30 September 2020
Investing involves the risk that your capital goes down as well as up; you may get back less than you invested. The commentary below is not intended as a recommendation for you to personally buy or sell any of the investments mentioned nor to take any investment action whatsoever.
There has been a lot to digest since I last wrote to you in April but I think the key points are:
The two key points are clearly related: there is far more money in the system. Therefore that money is worth less than it was (supply and demand). Therefore things that are valued in money terms (like stocks and houses) are worth more. It really is that simple.
There has been more nuance under the surface.
Tech stocks - as epitomised by the NASDAQ - have performed exceptionally well. This makes some sense fundamentally: we watched a lot more Netflix in the spring and did a lot less flying around the world. But the price of tech (and ‘growth’) stocks was also pushed up by the higher likelihood that interest rates will stay even lower for even longer. The cost of money - the ‘opportunity cost’ of investing - declined and, therefore, investors quite logically ascribed relatively more value to companies that they believe will pay off handsomely at some point in the future (because the cost of investing in them declined).
So stocks have risen since March and it’s been tech/growth stocks that have led the way; and while we might quibble about the extent to which the rise has been driven by fundamentals or monetary stimulus, it’s clear enough that the outperformance of tech/growth logically had made sense.
So what happens next?
I think there are four broad ways to conceptualise the future path for stocks:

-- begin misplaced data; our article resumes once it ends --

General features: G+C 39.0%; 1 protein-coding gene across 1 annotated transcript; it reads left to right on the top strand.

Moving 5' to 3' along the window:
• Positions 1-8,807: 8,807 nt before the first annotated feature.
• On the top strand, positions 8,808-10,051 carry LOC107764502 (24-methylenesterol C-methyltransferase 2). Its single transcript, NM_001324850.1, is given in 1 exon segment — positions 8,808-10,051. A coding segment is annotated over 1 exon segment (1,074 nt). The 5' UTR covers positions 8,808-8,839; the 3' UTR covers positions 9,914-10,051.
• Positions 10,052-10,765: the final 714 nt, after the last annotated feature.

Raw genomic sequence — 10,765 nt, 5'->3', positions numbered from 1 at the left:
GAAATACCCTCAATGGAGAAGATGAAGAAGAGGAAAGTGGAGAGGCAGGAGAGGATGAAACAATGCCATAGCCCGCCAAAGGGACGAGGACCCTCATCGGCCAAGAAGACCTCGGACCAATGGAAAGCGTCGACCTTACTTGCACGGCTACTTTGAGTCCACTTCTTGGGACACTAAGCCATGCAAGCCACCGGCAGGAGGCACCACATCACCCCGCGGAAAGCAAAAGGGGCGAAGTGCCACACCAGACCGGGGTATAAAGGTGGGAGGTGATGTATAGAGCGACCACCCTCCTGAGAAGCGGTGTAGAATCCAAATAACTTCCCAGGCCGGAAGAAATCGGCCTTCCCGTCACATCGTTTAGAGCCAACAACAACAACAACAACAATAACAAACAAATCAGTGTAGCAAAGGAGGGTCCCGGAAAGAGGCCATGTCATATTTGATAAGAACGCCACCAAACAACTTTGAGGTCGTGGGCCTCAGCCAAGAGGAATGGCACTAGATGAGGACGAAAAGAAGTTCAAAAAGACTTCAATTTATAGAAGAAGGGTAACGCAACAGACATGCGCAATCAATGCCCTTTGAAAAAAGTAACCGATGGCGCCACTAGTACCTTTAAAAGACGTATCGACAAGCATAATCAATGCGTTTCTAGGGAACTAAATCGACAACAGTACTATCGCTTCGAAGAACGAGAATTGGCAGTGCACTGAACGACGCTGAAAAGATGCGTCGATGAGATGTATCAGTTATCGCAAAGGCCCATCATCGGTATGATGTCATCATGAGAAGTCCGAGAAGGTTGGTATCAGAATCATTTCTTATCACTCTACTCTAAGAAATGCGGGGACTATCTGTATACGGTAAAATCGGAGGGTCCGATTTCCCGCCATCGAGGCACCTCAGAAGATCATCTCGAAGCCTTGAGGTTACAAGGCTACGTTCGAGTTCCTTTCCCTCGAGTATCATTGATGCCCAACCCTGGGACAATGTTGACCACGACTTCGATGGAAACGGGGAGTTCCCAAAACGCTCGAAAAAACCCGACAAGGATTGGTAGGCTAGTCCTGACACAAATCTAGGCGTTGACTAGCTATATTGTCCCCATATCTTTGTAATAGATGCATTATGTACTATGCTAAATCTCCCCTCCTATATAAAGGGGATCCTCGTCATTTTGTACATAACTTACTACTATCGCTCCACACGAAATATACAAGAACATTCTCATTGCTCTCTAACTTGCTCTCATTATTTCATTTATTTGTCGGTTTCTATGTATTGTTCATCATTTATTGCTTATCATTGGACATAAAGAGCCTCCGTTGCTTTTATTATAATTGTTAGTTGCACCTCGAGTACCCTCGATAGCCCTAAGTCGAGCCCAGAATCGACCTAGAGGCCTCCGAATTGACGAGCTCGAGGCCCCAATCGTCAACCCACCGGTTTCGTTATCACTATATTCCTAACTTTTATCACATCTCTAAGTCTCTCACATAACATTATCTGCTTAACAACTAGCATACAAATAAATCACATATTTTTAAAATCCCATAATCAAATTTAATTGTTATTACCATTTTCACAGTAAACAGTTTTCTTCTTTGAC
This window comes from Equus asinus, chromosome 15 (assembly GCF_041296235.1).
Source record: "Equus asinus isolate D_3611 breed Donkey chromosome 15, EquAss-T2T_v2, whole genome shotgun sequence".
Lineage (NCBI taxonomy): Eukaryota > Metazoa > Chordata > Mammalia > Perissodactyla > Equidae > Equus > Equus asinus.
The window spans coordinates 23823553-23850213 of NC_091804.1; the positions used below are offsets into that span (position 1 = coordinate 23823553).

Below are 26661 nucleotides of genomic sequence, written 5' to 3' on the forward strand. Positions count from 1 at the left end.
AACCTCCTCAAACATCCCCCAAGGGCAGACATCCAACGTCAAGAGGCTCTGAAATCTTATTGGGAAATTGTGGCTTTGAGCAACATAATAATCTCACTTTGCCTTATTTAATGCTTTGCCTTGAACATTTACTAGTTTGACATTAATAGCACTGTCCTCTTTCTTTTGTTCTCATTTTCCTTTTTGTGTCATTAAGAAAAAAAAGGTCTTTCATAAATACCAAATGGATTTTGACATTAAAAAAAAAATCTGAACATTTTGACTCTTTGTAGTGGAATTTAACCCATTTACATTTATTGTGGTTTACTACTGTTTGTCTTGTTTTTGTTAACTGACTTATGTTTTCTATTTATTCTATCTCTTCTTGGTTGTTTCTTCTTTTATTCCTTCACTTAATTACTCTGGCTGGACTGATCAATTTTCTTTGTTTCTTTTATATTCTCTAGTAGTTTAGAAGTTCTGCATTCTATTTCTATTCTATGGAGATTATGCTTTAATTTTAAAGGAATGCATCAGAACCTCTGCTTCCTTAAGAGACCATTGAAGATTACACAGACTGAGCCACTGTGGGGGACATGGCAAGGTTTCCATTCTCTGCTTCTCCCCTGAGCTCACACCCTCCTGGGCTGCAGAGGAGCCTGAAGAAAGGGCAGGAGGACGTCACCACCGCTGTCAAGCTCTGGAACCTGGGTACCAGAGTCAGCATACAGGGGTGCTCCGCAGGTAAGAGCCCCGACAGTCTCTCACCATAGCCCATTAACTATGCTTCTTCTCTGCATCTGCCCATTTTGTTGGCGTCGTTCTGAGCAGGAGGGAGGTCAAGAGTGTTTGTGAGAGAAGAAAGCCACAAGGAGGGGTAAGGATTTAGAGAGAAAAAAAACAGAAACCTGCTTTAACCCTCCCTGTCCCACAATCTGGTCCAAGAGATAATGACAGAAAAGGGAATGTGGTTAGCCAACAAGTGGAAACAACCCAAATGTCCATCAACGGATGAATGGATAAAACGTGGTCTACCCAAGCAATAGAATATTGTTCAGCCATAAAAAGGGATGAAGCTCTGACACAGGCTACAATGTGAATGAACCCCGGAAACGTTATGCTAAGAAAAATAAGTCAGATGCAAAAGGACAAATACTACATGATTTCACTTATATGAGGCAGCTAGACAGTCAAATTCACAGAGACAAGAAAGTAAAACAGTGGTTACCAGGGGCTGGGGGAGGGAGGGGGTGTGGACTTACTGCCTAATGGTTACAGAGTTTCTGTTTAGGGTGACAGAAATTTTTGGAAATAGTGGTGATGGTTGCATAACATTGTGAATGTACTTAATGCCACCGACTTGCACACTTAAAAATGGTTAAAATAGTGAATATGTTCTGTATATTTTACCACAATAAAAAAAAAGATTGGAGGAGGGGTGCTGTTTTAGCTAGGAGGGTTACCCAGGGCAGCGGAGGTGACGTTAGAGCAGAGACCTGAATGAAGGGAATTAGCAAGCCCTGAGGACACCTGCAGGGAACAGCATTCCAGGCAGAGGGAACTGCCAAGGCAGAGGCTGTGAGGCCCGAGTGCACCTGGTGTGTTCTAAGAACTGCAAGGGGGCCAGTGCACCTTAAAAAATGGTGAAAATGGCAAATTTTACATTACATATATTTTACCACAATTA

I am skeptical of an inflationary shock developing anytime soon; I simply think that the damage done to the global economy will take at least a few years to rebuild. That spare capacity probably needs to be filled before we experience enough demand to propel commodity prices far higher and for inflation to be sustained above 2%. Though I remain wary of the risk as it would likely be very painful for the price of most financial assets.
The big question for me is when we will experience a healthy reflationary environment. I am skeptical that it will be this winter largely because it is in governments’ (and most people’s) near-term interests to suppress the virus - and therefore measures that suppress both the virus and the economy will increase as the positive test count naturally grows as we all move indoors during winter. Nevertheless, the market usually does a good job of looking 6 or so months’ ahead - so, unless the situation gets especially dire, the market will be keen to price in a recovering environment in spring/summer 2021 sooner than later. Again, for me it is not a question of if a recovery begins getting priced in, it is when.
When we get a reflationary environment I expect tech/growth stocks to underperform most other stocks. To return to a simple example, in a world where flying becomes popular again, owning an airline at a depressed valuation is probably a better idea than owning a streaming service at a historically high valuation. I would therefore caution investors to ensure that their portfolios are not overly loaded with ‘growth’ type stocks and that there is room for more reasonably priced companies as well. In my view, there is now significant value available in equities, though not necessarily in the most popular companies.
Some other tangible points: our clients are neutrally positioned (i.e. in line with their mandates) with regards to equities. Therefore if we get a stark selloff, we have the ammunition to rebalance (i.e. buy stocks). If we get such a selloff we will likely move to ‘overweight’ equities, especially if the selloff is due to the coronavirus. We have mostly sold out of the short-dated IG bonds we bought in early April and swapped the exposure into both cash and 'market neutral' equity funds (this is particularly true for UK orientated investors).
As ever, I hope all of this is helpful in some way. Please feel free to get in touch if you would like to discuss it further.
With my best wishes,
Scott Tindle, CFA is the Founder & Director of Wealth Management at Tindle Wealth Management
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